Heavens, no, I’m not rushing into actual motherhood again at my age, thank goodness! The development I’m about to muse over is a new tool and the journey from idea to physical form. For a couple of years I’ve been selling a set of round discs with open notched edges as a simple cord maker, kitted by a gal living in the Bay area here in California. I really liked the disc tool for braiding bead strands but my wandering mind found the basic cord it allowed too limiting. Certainly there were a fair number of ways to arrange threads from ribbons to fine thread, metallic cords combined with bouclé threads, fabric strips, and that didn’t count the combination of bead strands with soft goods, but I kept thinking that there could be a single tool that would accommodate multiple braids that were not complicated to follow.
Then there was the discovery of a foam square plate last fall and the outright cool flat braids that was possible with that portable tool, but (now you knew there was another but coming, didn’t you?) those snug foam slits didn’t allow playing with textural threads or beads. Well, not without frizzing both the threads and your humor! The braids from the foam plate was quite firm but I was hoping for something pleasantly even and able to mold flat curves for sewn embellishment. And I believe those addicted to the handarts indulge in them because they really enjoy the full process so why not find a reasonable tool design for smooth technique. What to do? Uh huh, here it comes … what if I try a merge of needful qualities?
A scribbled sketch on a yellow pad plus a conversation with Edward, my handy-in-the-workshop mate, netted me a square plate of chipboard with open slots for experimental play. The hybrid worked precisely as I anticipated but the rough edges of the board wasn’t very kind to fragile goods and the time it took to hand cut a single plate was not cost effective for production. This prodded me into surfing the local sources and a few web sources for estimates in die-cutting different materials, such as chipboard or clear acrylic. The chipboard was quite inexpensive but, as you can see in the picture, not terribly attractive as the common color is a gray shade of kraft brown. Simply lovely! However, once past a particular thickness, the alternative choice of clear acrylic must be laser cut lest it crack or even shatter under a die press, so now the cost took a lively jump. Kind of like a drop of water in a hot frying pan. In order to have “picture pretty” and “silky to use”, both attributes needed a hitch of cost in time and hulking machinery. I took the plunge in mid-February with a small virgin run of 50 count, which nearly sold out with a debut at a relatively slow local show. Ever seen a middle-aged woman do a Snoopy dance? Uh, wait, maybe you don’t want to think about that too hard!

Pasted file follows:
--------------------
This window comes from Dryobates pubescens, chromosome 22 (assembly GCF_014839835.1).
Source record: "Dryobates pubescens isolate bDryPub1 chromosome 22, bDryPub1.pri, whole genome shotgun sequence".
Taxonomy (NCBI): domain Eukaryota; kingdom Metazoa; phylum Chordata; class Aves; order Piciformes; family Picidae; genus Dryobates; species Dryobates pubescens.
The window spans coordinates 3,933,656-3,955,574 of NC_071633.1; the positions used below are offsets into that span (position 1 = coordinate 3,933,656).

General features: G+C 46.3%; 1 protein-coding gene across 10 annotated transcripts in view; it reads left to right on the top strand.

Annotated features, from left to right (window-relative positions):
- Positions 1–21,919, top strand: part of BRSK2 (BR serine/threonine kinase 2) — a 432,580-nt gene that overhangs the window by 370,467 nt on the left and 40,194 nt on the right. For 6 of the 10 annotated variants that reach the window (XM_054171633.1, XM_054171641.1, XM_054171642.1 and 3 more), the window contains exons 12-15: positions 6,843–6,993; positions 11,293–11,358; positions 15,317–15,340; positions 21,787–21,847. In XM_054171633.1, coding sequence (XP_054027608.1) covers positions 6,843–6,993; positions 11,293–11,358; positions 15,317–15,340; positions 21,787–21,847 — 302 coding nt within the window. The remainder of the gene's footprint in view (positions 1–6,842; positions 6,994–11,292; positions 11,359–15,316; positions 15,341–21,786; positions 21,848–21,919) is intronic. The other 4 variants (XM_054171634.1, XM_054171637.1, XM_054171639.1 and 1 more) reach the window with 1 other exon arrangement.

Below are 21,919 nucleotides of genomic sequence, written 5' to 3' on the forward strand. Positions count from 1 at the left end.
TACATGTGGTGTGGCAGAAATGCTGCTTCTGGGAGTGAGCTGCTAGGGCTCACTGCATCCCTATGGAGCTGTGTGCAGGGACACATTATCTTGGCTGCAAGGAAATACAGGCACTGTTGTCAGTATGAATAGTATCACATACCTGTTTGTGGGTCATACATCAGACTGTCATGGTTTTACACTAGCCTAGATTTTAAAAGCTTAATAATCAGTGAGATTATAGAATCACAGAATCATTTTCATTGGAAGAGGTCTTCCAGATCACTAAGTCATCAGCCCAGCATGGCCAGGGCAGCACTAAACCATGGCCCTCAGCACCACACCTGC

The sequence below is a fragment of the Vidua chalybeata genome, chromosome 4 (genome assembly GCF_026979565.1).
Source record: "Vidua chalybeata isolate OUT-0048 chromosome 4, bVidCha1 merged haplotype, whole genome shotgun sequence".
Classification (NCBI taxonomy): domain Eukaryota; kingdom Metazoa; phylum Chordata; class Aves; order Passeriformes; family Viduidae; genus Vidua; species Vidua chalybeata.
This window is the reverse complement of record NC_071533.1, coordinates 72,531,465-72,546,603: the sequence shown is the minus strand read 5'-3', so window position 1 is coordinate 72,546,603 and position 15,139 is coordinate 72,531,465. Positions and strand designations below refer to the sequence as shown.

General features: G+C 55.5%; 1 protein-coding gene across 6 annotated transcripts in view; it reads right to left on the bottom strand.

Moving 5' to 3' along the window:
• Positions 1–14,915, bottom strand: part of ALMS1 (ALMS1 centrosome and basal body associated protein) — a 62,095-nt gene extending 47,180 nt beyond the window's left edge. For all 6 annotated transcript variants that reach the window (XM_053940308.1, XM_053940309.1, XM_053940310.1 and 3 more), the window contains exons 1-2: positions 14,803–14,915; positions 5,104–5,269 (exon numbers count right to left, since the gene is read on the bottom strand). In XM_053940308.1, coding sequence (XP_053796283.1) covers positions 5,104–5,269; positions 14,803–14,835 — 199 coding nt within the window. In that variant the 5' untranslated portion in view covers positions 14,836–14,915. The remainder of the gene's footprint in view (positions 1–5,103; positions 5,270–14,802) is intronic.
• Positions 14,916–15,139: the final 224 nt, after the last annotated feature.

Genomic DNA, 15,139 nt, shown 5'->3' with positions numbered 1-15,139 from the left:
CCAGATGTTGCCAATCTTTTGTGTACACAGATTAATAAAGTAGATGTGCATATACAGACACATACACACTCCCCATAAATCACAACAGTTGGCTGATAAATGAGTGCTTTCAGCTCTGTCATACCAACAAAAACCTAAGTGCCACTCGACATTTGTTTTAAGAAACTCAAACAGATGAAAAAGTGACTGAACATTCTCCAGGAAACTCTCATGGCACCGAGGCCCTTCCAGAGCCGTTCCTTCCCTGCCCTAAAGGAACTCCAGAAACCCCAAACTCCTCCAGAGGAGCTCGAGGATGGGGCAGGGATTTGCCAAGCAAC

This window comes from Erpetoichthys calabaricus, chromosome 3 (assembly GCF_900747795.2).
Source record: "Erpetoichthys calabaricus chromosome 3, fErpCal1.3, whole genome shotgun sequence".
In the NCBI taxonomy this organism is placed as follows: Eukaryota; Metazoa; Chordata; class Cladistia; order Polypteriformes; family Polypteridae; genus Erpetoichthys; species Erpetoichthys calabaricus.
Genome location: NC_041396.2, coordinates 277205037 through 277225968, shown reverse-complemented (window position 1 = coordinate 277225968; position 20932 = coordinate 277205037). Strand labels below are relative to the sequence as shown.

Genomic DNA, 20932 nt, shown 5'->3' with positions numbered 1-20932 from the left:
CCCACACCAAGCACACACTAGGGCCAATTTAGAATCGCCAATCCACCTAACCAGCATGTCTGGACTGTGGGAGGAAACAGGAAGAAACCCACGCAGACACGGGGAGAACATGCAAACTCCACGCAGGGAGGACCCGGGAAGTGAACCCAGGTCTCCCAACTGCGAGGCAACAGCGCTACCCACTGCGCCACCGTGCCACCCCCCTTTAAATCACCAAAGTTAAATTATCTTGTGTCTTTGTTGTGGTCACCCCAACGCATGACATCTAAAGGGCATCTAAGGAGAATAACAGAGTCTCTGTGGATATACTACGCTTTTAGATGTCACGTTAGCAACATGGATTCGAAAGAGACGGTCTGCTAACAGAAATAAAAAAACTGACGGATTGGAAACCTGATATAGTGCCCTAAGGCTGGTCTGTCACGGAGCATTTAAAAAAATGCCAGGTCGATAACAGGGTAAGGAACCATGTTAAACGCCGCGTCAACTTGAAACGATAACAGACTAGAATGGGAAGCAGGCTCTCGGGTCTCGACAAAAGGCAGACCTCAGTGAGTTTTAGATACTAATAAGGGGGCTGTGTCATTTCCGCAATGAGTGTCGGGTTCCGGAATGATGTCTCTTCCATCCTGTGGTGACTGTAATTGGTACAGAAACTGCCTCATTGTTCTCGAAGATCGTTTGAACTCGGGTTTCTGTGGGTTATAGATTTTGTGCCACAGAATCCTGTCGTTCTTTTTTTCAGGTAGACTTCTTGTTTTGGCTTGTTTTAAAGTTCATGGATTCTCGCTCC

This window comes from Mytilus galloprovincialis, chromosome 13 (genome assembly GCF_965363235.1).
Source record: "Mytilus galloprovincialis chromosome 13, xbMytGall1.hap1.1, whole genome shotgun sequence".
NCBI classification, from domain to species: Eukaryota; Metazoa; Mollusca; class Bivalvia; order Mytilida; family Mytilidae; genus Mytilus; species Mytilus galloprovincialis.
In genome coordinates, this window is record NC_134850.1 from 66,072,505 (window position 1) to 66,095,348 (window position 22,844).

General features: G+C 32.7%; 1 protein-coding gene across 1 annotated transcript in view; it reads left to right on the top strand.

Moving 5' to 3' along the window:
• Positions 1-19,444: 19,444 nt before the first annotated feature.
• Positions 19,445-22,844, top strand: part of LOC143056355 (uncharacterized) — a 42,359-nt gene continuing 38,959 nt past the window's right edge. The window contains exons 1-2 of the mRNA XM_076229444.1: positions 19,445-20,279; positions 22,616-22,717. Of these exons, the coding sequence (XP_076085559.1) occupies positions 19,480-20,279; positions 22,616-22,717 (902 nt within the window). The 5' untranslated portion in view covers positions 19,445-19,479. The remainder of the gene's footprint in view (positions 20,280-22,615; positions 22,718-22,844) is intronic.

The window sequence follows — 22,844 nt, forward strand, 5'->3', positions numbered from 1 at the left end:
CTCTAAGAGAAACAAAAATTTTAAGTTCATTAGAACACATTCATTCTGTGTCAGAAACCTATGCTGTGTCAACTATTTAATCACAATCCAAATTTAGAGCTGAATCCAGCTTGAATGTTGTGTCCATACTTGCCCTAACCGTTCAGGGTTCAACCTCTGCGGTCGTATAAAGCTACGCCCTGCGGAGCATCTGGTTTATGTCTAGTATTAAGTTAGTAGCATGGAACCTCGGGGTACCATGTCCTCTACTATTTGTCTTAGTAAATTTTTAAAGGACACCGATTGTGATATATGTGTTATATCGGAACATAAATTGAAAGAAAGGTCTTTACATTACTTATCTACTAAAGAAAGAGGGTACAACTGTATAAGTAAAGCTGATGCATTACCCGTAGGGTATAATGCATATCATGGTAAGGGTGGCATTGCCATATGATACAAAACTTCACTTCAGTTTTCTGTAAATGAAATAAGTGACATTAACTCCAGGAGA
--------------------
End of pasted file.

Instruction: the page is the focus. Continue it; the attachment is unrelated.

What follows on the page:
Now we are in mid-March with a new batch of plates under the laser, due to arrive in a few days. There were some small concerns with the initial run that were addressed in this new batch that prompted a small cost increase. A few additional slots were plotted into the sides to allow more potential in playing with kumihimo braids as there are many available books detailing more, MORE braiding stuff. It makes sense to tweak it fully early in the game! While I’m waiting for the shipment to arrive, I’ll be updating the plate image in the folded instruction pamphlet that goes with plate + bobbins + weight clip + ties. The ten page pamphlet covers three braid variations and helpful hints in using and traveling with the Braid Maid™. What’s in that name? … I wanted something that stuck in memory (rhyming truly helps), a Google-unique in search, and it is a tool that serves to keep those threads in the right place. No matter where, no matter when.